That sort of heartfelt forthrightness has won Griffin a fiercely loyal fan base that's continued to expand, even as she's retreated from the cookie-cutter machinery of the mainstream music industry. Among her higher-profile admirers are the Dixie Chicks, who recorded much-loved versions of the Griffin compositions "Top of the World," "Truth No. 2" and "Let Him Fly"; Emmylou Harris, a longtime supporter who's covered several Griffin songs, and who lends her iconic harmony vocals to the Children Running Through number "Trapeze"; and Solomon Burke, who covers "Up to the Mountain (MLK Song)" on his latest record.
The Maine native first became aware of music's capacity to communicate while growing up as the youngest of seven siblings, listening to her mother sing hymns, country songs and made-up ditties. She began singing during childhood, and wrote poems and songs as a teenager, but was too shy to make much of an effort to perform in public. After a stint living in Florida, she moved to the Boston area, where she waited tables and worked as a telephone switchboard operator at Harvard University. It wasn't until her guitar teacher coaxed her into joining him on stage in a tiny Cambridge club that Griffin mustered up the courage to begin performing her songs in public.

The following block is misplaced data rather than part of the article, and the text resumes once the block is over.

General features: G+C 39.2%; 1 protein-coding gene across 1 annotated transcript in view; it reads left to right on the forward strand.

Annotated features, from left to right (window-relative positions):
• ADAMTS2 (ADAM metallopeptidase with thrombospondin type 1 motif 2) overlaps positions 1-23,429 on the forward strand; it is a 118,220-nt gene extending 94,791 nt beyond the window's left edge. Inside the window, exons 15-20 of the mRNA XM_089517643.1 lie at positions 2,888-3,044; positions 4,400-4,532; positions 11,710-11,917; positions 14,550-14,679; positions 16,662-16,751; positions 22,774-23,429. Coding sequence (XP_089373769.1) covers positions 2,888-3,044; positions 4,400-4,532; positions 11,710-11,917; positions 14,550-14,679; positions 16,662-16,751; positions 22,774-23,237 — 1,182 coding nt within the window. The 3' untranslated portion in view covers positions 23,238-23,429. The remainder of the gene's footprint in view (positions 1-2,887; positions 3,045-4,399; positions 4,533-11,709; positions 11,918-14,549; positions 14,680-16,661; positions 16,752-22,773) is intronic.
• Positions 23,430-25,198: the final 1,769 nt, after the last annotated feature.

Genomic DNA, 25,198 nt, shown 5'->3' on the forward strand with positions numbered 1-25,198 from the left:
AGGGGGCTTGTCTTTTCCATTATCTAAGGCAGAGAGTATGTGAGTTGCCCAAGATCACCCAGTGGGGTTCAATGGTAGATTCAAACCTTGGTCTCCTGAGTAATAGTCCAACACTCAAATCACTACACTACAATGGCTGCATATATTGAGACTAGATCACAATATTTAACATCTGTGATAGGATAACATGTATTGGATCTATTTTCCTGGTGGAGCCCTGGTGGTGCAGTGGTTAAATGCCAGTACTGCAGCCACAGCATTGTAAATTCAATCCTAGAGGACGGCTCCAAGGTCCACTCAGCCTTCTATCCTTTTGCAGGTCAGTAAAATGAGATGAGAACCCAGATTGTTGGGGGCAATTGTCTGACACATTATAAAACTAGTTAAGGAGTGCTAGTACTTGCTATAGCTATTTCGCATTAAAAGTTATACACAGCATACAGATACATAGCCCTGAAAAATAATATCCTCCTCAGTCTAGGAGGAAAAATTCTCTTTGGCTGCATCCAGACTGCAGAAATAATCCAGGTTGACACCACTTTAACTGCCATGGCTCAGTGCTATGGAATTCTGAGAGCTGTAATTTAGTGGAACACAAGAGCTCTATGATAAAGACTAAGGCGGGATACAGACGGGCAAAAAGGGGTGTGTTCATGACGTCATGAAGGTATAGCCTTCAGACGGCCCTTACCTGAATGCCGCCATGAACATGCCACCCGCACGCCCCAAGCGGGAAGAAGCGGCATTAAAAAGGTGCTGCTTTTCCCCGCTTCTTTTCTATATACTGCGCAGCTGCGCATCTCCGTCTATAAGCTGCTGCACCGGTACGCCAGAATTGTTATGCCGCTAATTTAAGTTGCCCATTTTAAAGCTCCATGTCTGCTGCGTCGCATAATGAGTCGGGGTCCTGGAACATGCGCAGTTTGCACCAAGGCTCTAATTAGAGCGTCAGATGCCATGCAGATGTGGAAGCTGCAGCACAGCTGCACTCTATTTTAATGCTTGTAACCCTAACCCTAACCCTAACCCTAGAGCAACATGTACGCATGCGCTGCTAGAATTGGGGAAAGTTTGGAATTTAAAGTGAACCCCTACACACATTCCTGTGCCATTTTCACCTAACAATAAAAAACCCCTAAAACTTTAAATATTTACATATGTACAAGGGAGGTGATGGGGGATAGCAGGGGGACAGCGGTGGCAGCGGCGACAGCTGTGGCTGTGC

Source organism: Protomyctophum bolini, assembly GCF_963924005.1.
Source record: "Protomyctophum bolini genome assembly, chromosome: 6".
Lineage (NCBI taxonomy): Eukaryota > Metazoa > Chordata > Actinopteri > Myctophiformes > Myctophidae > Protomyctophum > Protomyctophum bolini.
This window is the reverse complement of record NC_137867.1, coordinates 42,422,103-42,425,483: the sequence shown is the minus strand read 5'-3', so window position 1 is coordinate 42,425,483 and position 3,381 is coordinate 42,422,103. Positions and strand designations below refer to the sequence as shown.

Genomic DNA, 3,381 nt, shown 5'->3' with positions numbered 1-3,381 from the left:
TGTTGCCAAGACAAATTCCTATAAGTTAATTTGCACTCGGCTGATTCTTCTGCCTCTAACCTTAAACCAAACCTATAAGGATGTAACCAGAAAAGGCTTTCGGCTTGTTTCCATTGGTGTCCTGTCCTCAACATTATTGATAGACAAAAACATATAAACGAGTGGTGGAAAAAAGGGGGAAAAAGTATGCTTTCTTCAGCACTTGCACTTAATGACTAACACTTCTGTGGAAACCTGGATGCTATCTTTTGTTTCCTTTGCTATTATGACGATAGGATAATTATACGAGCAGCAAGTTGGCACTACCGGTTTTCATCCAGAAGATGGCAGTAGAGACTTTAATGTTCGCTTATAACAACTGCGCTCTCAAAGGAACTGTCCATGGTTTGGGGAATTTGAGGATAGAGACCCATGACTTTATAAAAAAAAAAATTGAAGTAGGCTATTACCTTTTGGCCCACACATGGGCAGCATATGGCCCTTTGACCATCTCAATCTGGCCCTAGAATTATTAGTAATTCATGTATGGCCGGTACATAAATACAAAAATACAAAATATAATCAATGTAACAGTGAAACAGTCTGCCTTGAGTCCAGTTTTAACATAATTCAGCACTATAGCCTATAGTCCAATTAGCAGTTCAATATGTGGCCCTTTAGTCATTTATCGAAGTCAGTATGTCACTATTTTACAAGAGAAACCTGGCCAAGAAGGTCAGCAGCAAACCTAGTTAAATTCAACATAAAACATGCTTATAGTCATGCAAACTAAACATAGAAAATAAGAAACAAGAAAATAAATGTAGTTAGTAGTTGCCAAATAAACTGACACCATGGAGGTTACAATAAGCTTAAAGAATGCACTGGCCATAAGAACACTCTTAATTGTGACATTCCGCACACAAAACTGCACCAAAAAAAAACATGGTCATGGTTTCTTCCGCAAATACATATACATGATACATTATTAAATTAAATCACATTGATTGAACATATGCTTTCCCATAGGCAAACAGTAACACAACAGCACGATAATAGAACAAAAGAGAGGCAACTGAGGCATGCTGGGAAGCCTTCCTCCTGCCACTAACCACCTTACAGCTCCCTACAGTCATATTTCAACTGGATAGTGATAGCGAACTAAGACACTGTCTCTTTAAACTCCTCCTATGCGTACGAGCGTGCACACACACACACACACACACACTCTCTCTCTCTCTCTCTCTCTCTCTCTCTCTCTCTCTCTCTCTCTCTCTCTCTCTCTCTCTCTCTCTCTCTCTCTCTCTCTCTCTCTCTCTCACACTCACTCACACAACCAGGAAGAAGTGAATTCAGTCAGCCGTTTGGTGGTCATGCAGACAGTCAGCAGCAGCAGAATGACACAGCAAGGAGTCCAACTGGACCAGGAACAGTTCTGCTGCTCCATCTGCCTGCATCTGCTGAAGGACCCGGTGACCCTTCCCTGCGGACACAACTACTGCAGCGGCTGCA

On the strength of a set of unadorned acoustic demo recordings, Griffin won a recording deal with A&M Records. When an attempt at cutting more elaborate studio versions of the same material proved unsatisfactory, the label agreed to release the artist's stripped-down original demos instead. The result was her 1996 debut release Living with Ghosts, which won widespread critical acclaim and won Griffin the beginnings of a passionate and devoted fan following. The following year, Griffin defied expectations by taking a radically different approach on her noisy sophomore effort, Flaming Red.